So we began to consider this "diabetic baby." I gathered as much information about her and her needs as I could (not much information at that point) and we began to pray. I remember telling our close friend (and pastor) that we wanted God's Will but I hoped that His Will was for this baby to come live with us. And then, one day, it was over. A different solution had been figured out and this baby no longer needed a placement.
A bit disappointed and a bit relieved at the same time, we continued with the foster care certification process. Then on May 10th I received another call that the previous "solution" hadn't worked out and they wanted us to consider taking the baby but were also working with a few other more seasoned foster families and hoped the other families could take her because they were specialized in medically intensive care. For a week and a half we heard nothing but kept praying. On May 27th we were able to meet Anellah for the first time and discovered that she wasn't necessarily a "baby" but rather more of a "toddler" as she was 14 months old. Eventually all the other families dropped out because this child required too much care. As the other families left the picture, suddenly there was a huge push for us to do a million things (figure out childcare for this child, get a crib, go to UCSF for diabetes training on two separate occasions, talk to a bunch of social workers and supervisors, finish our certification, etc.) within a week and a half period. On June 2nd I wrote, "I'm beginning to wonder if it's worth it" but by June 4th she was magically in our home after living in hospitals for over half of her lifetime. The day we brought her home from the hospital almost all of the medical team that worked with her asked us, "Are you really taking her home?" We later realized it was because so many people had come to take her so many times but nobody had actually followed through.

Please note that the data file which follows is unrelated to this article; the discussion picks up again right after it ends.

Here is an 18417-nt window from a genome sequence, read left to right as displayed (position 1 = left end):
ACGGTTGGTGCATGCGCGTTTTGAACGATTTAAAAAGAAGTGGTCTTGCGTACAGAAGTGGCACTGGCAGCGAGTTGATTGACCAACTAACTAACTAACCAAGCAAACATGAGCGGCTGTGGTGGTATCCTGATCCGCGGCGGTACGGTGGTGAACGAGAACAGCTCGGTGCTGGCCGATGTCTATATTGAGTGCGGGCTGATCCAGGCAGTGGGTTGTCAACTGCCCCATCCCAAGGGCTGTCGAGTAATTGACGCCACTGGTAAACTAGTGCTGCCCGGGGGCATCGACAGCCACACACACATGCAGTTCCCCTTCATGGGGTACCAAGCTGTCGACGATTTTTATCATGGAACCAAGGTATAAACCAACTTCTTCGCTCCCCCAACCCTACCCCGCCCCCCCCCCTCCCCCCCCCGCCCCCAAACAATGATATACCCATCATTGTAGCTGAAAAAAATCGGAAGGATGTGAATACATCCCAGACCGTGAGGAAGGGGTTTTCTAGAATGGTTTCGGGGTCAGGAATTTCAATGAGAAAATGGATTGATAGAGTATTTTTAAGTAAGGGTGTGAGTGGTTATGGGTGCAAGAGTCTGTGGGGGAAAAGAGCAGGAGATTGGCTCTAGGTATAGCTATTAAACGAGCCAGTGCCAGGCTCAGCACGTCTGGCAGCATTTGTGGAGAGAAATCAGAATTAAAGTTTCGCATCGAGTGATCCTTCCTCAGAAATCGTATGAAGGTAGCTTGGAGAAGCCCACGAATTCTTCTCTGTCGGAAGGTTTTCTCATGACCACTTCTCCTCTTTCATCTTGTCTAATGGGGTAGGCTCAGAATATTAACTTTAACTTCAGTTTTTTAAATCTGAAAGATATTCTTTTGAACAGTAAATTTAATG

Our experience on the day we brought her home was, I assume, similar to everyone's experience bringing a child home for the first time- very surreal. Suddenly we had a kid to care for, luckily she came with a LOT of stuff because all we had was a crib, some borrowed sheets, and some borrowed spoons/dishes. Honestly, a few months earlier we weren't even considering foster care and now we had a child to care for. We had a lot of questions, not only things like, "Umm, ok, what do you do all day with a toddler?" but also, "What should our role be in relation to her Mom?" "Will her Mom be able to care for her someday?" "How can we support that?" "If Anellah becomes available for adoption will we adopt her or are we here to prepare her for someone else?" "How did we get into this?"
I didn't realize the intensity of it at the time, but the first few weeks were amazingly stressful. AFTER welcoming her into our home we were told that technically our certification hadn't been completed as background check information from Texas was still pending so although we had to care for Anellah, follow all the foster care rules and spend a few hours DAILY on the phone with folks from the county we could not receive the supports of foster placement including childcare payment, our monthly stipend, or any other supports. On the record, Anellah was just at our house on a "visit." We were left trying to figure out how I was supposed to go to work and who was going to pay the babysitter not to mention the other costs associated with bringing her home (gas to and from UCSF, medical supplies, food, clothes, toys, everything!) By June 11th that was straightened out and finally everything was official.